Book Review: Black Jacks: African American Seamen in the Age of Sail by W. Jeffrey. Bolster


Author: W. Jeffrey. Bolster
Title: Black Jacks: African American Seamen in the Age of Sail
Publication Info: Harvard University Press (2009)
Summary/Review:

I read this book with my co-workers to see if we can better reflect the experience of Black sailors in the archival records of ships and merchant mariners.  It’s a broad overview of Black sailors in America in the 18th and 19th centuries. It traces the sailing traditions of Black Americans to their African roots.   In some cases, enslaved Black men served as sailors and ship’s pilots at the behest of their enslavers.  Free Black men found a greater level of freedom and equality in the maritime trades than in other areas of work available to them, although the practices of ship discipline were contradictorily some of the most restrictive to liberty. A great percentage of New England and New York Black men found work in the maritime trades in the 1800s although at the cost of separation of families and loss of community leadership.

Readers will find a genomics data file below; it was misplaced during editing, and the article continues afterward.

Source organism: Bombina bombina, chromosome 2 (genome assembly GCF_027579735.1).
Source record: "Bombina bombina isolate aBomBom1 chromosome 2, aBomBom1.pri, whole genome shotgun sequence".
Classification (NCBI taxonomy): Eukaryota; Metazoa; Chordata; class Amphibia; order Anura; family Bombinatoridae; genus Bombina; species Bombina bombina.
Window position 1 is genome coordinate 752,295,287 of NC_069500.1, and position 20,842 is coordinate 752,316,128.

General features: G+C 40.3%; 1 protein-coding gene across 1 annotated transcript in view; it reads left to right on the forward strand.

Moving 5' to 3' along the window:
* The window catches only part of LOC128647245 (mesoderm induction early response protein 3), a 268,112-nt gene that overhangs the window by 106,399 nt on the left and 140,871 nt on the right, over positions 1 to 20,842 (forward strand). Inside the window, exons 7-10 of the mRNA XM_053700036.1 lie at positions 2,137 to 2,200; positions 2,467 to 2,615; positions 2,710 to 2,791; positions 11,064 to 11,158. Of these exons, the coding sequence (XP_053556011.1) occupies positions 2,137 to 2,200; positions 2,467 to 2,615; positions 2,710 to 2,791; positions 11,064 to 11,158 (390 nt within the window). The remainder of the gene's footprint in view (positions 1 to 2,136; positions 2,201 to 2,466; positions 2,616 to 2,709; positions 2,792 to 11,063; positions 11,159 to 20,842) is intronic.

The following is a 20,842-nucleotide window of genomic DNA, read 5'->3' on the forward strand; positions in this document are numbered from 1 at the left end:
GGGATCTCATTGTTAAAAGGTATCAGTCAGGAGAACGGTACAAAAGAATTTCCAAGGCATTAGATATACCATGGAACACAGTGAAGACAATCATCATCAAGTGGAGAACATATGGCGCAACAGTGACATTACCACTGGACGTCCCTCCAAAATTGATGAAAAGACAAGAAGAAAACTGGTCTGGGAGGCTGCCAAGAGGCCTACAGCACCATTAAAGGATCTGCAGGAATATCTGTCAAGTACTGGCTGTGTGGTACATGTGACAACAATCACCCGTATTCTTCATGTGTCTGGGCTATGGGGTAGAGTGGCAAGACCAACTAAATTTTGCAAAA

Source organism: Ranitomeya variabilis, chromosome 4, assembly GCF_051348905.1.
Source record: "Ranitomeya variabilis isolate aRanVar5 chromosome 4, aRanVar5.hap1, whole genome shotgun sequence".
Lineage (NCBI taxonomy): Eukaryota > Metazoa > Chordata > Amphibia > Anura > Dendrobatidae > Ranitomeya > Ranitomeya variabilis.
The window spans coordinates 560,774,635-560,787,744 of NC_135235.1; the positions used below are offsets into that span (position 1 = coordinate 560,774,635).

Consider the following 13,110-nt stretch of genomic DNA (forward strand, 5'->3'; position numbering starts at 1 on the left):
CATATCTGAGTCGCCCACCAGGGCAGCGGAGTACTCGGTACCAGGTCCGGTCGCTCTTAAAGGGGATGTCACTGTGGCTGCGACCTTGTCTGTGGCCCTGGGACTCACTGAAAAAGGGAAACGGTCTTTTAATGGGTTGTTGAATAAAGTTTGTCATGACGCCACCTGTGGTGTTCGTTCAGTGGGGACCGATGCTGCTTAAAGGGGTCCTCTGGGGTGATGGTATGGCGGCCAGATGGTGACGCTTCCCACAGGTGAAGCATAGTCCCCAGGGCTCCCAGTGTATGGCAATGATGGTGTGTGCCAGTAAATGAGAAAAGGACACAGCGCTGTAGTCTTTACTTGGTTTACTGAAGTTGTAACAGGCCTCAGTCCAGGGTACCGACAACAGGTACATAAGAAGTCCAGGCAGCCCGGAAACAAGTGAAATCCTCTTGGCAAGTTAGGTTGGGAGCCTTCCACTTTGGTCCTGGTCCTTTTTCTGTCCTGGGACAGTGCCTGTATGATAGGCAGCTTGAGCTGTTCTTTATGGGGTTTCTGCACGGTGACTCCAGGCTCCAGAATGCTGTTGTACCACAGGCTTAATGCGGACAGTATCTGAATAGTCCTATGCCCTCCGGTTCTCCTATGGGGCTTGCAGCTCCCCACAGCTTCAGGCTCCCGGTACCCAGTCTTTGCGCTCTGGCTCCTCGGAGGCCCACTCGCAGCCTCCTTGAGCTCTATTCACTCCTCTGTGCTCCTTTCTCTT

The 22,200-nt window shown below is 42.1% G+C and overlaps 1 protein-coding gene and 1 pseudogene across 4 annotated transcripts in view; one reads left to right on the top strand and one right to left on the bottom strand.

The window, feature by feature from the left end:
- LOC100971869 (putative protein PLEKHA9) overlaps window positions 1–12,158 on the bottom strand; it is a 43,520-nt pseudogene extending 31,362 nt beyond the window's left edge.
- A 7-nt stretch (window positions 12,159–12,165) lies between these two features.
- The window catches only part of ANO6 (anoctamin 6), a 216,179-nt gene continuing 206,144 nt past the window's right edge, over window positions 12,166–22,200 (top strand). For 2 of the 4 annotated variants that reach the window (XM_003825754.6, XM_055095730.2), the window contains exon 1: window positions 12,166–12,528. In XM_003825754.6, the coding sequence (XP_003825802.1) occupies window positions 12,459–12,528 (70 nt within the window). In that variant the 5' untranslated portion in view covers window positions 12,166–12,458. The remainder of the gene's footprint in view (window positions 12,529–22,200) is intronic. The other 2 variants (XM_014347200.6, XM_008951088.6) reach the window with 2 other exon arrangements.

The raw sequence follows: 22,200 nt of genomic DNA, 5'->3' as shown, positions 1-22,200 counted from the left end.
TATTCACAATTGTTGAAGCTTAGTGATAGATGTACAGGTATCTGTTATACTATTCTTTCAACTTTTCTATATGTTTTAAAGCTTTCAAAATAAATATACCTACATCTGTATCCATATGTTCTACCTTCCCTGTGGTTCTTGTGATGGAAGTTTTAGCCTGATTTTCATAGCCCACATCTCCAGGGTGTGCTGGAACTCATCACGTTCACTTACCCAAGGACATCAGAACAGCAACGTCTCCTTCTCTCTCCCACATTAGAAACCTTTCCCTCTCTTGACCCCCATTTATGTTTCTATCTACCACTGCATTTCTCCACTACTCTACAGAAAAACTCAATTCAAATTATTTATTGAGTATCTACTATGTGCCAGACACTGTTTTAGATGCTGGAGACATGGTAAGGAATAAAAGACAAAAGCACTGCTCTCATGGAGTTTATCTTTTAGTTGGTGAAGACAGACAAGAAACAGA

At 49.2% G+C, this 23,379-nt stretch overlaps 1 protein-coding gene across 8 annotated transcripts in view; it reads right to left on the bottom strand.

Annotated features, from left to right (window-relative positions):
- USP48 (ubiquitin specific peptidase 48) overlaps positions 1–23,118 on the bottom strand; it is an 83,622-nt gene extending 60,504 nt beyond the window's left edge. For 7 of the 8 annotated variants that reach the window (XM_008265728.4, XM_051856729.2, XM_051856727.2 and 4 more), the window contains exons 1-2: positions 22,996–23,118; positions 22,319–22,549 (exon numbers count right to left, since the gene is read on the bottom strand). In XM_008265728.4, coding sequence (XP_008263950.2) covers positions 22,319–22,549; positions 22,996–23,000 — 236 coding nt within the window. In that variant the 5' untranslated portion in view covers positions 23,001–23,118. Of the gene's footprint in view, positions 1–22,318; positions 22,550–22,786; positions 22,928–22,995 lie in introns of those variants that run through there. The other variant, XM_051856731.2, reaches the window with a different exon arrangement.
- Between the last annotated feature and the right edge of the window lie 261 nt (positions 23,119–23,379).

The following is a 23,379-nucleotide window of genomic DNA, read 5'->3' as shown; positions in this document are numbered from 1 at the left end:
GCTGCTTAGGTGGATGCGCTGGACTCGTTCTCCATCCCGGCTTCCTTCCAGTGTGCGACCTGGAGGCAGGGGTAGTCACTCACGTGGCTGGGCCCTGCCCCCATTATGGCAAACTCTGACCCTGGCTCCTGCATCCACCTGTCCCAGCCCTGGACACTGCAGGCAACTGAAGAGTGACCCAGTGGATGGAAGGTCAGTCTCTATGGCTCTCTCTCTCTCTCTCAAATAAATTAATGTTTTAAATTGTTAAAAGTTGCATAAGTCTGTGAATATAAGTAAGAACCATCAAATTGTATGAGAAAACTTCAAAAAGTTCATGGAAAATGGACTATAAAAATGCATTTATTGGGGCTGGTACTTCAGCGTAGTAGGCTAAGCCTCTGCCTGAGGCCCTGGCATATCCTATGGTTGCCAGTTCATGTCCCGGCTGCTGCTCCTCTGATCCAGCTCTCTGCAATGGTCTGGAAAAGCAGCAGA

There are numerous fascinating stories in this book about people I’d like to learn more about.  These include Richard “King Dick Crafus who lead the Black US Navy sailors held prisoner at Dartmoor during and after the War of 1812, and who remained a revered member of Boston’s Black community decades later.  Robert Smalls was a pilot who escaped from slavery in Charleston during the Civil War and turned a gunboat over to the Union Navy.  David Walker distributed the abolitionist tract “Appeal to the Colored Citizens of the World” while working at a second-hand clothing shop near the wharves of Boston.  Honestly, these stories should be made into movies.


Favorite Passages:

“Whereas white seamen were among the most marginalized men in white society, black seamen found access to privileges, worldliness, and wealth denied to most slaves.” – p. 36

Recommended books:
Rating: ****

Book Review: Triangle The Fire That Changed America by David Von Drehle


Author: David Von Drehle
Title: Triangle:The Fire That Changed America
Narrator: Barrett Whitener
Publication Info: New York : Atlantic Monthly Press, [2003]
Summary/Review: